As Diwali and other Hindu festivals during autumn give a boost to demand vis-a-vis other periods of the year, the industries generally get a fillip in this period, even in the hour of a general slowdown. The celebration happens mostly in northern and western India, where the cash-rich communities live. The consumption of the elites, middle-class, lower-middle-class and a section of the poor drives economic activities and gives a boost to the industries.
After the first quarter (Q1) GDP growth of financial year (FY) 2019-20 fell to a 25-quarter-low of 5%, that too according to a new computation method adopted by Prime Minister Narendra Modi’s government to exaggerate the figures, the Reserve Bank of India (RBI) revised its projection of GDP growth for the FY.
The RBI’s annual GDP growth forecast is revised to 6.1% from 6.9%. This 0.8 percentage point reduction came after the Q1 growth plummeted. For Q2 of FY 2019-20, the RBI projection is 5.3%, while for Q3 it’s 6.6% and 7.2% for Q4.
Consumption is 60% of India’s GDP. There is always a 30 to 40% hike in consumption during the festive season. However, as consumption is for the first time falling in the FY 2019-20, after 2018-19, due to a rise in unemployment and fall in disposable income in the hands of the people, it’s unlikely that the Diwali season will see a remarkable increase in consumption vis-a-vis other years.
If there is a 5% to 6% growth in sales, it will provide relief to industries and save possible job cuts, if there is an 8% to 9% increase in sales in this season then it will help the economy to turn around, however, most of the industries are sceptical about such a growth rate.
The value growth rate of the fast-moving consumer goods (FMCG) industry fell in 2018 vis-a-vis 2017. While in 2017 FMCG was growing at 14%, it became 13.8% in 2018, a 0.2 percentage point downfall. In 2019, the FMCG value growth can fall to 9% to 10% in the normal condition. This will have a strong impact on the industry and the unemployment situation as any further deterioration of the industry’s condition will have a severe impact on the jobs of millions.
Another problem area has been the automobile industry, which is lurching due to the triple effect of low demand, higher GST and the forthcoming Bharat Stage VI vehicle regulation, which is affecting its current sales. While the year-on-year (YoY) value growth of the automobile industry’s big players like Ashok Leyland, Maruti Suzuki and Hero MotoCorp in Q3 of FY 2017-18 were 56.13%, 13.93% and 14.92% respectively, in FY 2018-19 it fell to -11.43%, -0.07% and 7.53% respectively. Even though Hero MotoCorp didn’t plummet to the negative zone in Q3 of FY 2018-19, its YoY value growth fell to -7.90% in Q4 of FY-2018-19 and -8.90% in Q1 of FY 2019-20.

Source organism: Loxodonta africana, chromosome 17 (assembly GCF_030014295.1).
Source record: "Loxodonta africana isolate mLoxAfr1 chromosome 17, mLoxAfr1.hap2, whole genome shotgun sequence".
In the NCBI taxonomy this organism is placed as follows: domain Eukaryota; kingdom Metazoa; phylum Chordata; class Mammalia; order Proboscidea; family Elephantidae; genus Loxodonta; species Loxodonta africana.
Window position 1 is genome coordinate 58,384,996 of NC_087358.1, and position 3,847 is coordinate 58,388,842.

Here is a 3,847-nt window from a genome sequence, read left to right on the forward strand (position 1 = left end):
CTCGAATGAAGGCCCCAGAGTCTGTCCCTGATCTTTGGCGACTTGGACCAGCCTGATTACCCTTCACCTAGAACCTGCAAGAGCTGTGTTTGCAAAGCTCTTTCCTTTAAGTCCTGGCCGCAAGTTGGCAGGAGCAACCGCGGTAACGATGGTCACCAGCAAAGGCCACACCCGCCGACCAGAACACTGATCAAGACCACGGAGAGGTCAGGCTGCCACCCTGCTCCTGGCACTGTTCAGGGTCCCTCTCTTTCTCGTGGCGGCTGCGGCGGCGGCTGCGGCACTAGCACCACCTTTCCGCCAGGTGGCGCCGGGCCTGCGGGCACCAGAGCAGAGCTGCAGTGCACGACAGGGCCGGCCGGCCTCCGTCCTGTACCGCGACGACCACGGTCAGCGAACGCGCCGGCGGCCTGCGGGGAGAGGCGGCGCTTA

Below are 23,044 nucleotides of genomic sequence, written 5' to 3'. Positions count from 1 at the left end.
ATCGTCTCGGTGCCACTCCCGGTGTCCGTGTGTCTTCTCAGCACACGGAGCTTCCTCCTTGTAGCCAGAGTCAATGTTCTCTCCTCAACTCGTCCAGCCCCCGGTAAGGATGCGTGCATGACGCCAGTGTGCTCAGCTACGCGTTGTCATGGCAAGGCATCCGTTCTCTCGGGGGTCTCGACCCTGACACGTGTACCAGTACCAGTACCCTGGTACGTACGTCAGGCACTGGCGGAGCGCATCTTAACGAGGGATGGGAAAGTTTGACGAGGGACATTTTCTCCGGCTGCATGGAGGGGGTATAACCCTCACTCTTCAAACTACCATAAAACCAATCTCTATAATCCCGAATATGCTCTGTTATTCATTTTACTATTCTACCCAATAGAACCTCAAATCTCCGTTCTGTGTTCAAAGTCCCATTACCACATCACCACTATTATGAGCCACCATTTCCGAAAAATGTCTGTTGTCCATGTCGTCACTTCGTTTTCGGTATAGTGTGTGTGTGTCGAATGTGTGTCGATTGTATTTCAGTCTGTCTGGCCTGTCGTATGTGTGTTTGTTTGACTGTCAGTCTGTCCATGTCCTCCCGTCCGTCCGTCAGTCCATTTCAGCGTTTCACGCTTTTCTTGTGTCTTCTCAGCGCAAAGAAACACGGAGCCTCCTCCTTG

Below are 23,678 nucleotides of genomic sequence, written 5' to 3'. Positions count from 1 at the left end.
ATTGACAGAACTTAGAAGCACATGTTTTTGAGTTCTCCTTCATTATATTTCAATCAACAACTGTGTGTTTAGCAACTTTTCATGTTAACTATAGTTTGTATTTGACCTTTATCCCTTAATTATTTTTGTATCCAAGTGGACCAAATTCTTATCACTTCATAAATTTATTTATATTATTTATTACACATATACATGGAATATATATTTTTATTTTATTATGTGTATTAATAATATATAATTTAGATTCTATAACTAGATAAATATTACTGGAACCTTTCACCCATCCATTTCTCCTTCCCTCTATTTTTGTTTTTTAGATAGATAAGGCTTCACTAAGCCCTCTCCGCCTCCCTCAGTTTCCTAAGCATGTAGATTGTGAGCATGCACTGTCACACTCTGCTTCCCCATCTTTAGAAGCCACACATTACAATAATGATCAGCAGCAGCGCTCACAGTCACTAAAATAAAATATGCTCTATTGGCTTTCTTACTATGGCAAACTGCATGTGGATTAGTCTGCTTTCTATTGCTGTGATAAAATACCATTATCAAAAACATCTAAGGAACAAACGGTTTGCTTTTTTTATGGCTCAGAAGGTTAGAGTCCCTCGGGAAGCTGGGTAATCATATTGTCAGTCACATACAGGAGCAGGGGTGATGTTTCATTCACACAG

One of the major demands of the automobile industry to Finance Minister Nirmala Sitharaman was to reduce the GST on automobiles to help the industry survive. At a time when the national GST collection has fallen beneath the Rs 1 trillion threshold mark, the government didn’t show any interest to cut the tax. Ironically, at the same time, Sitharaman came up with her infamous corporate tax sop that will cost Indian public exchequer Rs 1.46 trillion.
In case, the Q3 GDP growth rate can’t touch 6% mark, despite the Diwali and festive season, then it will signal serious trouble as India’s annual GDP growth will then fall below 6% for FY 2019-20. Even if one stops considering the GDP as a parameter, the problem with falling consumption will trouble the economy immensely. The private final consumption expenditure (PFCE) was an 18-quarter-low in Q1 of FY 2019-20. Even if the PFCE rises marginally vis-a-vis the Q1 reading of 3.1% then, too, it won’t be possible for one quarter to pick up the entire economy heading towards an abysmal crisis.
It will take a few months to understand the consumption and expense pattern during Diwali. If extra cash in the form of an additional 5% dearness allowance to Central Government employees, the bonuses paid by several companies to their workers and employees and general religious compulsion drive consumption, then the economy can slightly recover itself; incase that doesn’t happen, then it will be a seal on the catastrophe that lies ahead.
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